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A student on his way to school walks past a Los Angeles Unified School District (LAUSD) school bus.
Some 350 Los Angeles Unified educators attended a first-of-its-kind symposium Wednesday on how schools can improve student behavior.
Discipline problems are frustrating to teachers and contribute to students’ poor academic performance and drop out rates.
At the symposium, one education scholar told participants why harsh discipline doesn’t compel students to behave. Another speaker, this one a public interest lawyer, said more people need to advocate on students’ behalf.
L.A. County Juvenile Court Judge Donna Groman told the group that time in juvenile hall doesn’t help all students who break school rules — so that’s why she'd like to keep more in class.
"We don’t always know that you have a plan that you’re implementing; and that this youth is changing for the positive — and because we see a report that says missed 10 days of school, off they go to juvenile hall," she said. "And that defeats everything you’re trying to do."
The plan that’s generating a sea change across LAUSD campuses is called "School Wide Positive Behavior Supports."
Sharon Katz is a principal at a South L.A. elementary school, after the symposium, she said she’d return to her campus with ideas to reward good behavior with a little fun. "We can play a bingo game and when they fill out a bingo card for good behavior we can recognize them for that. She had some good ideas: A pie eating contest. "I think my kids would enjoy watching my teachers eat pie and getting all messed up. There was a principal here cut his head into a Mohawk and painted it pink for some time, I would go for something like that, too," she said.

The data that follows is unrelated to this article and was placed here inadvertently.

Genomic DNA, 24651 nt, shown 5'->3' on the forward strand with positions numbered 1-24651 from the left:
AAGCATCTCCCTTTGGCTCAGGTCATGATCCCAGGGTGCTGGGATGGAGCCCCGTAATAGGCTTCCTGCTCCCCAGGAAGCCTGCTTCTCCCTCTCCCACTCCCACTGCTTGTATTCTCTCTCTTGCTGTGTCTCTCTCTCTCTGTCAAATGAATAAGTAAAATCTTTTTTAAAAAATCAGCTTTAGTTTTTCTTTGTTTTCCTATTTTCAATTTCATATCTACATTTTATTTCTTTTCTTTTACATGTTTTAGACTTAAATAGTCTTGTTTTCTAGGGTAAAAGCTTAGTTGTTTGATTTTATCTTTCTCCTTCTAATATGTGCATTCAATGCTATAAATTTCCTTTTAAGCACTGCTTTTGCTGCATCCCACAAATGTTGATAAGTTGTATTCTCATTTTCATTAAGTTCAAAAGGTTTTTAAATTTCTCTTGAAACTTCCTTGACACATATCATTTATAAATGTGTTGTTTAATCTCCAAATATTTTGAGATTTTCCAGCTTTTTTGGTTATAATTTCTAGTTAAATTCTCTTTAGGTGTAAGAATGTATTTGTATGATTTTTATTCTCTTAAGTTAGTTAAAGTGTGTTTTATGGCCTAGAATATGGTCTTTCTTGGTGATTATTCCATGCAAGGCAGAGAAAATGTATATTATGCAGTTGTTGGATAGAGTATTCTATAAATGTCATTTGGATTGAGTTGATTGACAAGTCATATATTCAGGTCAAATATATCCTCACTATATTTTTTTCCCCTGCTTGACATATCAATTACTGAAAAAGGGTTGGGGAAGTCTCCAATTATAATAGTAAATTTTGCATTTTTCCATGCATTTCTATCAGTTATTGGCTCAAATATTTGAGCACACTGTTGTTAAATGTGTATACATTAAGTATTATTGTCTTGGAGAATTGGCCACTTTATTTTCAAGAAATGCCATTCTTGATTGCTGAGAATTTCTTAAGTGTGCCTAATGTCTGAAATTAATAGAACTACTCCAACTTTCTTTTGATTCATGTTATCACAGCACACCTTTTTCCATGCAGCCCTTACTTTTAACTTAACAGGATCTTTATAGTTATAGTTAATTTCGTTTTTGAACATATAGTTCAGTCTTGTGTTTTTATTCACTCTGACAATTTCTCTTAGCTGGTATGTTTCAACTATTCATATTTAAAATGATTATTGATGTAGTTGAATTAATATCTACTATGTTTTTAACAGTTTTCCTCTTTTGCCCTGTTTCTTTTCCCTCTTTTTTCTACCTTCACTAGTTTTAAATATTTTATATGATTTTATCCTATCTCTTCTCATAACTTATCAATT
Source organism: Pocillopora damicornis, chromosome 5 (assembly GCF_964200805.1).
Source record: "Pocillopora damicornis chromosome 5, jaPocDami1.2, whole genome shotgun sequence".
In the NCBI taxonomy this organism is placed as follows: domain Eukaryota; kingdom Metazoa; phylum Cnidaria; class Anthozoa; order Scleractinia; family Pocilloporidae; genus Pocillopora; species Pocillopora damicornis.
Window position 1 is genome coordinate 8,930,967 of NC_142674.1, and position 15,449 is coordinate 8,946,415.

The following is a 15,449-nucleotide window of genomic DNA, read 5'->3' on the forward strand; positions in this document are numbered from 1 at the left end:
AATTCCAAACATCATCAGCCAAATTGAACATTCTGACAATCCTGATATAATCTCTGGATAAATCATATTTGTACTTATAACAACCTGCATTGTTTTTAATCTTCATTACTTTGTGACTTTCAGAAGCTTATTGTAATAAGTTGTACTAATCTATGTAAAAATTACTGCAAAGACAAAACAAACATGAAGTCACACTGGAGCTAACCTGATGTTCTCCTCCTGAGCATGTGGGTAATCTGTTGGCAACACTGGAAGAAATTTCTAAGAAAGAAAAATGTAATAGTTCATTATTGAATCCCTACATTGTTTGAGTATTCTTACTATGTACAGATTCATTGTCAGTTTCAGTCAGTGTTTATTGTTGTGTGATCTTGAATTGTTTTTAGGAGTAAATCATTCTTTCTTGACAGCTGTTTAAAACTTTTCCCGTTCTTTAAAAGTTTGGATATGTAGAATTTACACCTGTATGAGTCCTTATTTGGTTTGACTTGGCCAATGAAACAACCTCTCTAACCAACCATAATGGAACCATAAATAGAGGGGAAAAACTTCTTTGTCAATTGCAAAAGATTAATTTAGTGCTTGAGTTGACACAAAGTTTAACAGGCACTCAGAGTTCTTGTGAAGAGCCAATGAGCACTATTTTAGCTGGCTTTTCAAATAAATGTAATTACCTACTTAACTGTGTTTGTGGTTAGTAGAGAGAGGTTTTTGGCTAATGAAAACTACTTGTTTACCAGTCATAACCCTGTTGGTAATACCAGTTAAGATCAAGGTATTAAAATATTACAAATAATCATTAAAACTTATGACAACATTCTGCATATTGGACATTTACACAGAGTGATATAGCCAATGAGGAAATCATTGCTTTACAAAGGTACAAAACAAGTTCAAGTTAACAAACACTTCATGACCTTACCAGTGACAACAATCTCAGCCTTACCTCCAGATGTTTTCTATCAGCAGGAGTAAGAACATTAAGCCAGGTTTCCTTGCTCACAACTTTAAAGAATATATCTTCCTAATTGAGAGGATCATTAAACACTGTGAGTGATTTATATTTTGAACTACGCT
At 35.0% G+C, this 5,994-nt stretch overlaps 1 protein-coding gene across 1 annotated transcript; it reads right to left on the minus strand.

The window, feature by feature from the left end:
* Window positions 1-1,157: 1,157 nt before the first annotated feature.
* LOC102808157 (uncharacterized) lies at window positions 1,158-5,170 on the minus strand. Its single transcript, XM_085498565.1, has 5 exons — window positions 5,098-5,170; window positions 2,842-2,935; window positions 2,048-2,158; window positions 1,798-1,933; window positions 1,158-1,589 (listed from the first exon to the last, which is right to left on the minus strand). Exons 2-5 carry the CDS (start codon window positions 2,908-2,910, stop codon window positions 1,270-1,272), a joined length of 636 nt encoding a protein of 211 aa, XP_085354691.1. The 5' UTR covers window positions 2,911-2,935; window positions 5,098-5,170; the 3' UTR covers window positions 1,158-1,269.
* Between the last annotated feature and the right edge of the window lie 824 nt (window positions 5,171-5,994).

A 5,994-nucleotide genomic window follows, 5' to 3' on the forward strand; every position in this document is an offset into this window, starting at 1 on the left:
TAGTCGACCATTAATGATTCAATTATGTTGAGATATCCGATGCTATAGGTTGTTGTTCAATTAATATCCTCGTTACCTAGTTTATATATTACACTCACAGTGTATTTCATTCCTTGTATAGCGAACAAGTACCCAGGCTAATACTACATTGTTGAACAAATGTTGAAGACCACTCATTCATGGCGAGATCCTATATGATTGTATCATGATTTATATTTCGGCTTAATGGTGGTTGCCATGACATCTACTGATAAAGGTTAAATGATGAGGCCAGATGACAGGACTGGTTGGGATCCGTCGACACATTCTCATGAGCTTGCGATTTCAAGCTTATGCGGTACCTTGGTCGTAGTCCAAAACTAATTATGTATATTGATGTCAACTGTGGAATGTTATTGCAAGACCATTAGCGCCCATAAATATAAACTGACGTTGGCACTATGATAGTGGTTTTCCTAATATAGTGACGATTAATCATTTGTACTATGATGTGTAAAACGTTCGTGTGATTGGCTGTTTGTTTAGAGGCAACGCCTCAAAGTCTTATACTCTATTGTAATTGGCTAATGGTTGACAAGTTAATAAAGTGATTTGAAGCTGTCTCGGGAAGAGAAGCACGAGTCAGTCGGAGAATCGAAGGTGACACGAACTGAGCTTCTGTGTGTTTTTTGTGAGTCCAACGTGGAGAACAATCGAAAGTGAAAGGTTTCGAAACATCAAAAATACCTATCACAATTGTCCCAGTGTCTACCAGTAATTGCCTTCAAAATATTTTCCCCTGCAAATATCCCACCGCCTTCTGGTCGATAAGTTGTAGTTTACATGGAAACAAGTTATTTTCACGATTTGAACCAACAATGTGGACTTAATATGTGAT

L.A. Unified’s local district seven includes more than 80 schools. Each one sent representatives, and a few included parents. Elementary school teacher Baadia Daaood said the conference gave her some ideas for ramping up parent involvement. "Some of the parents are just not available for one reason or another to really devote the quality time that children need, and I just think that the children want more quality time and they want to feel like they’re cared for," Daaood said.
Toward the end of the symposium, school representatives wrote down what they’ll do to make the district’s positive behavior policy work. Administrators said they plan to visit schools from time to time and carry along copies of those pledges.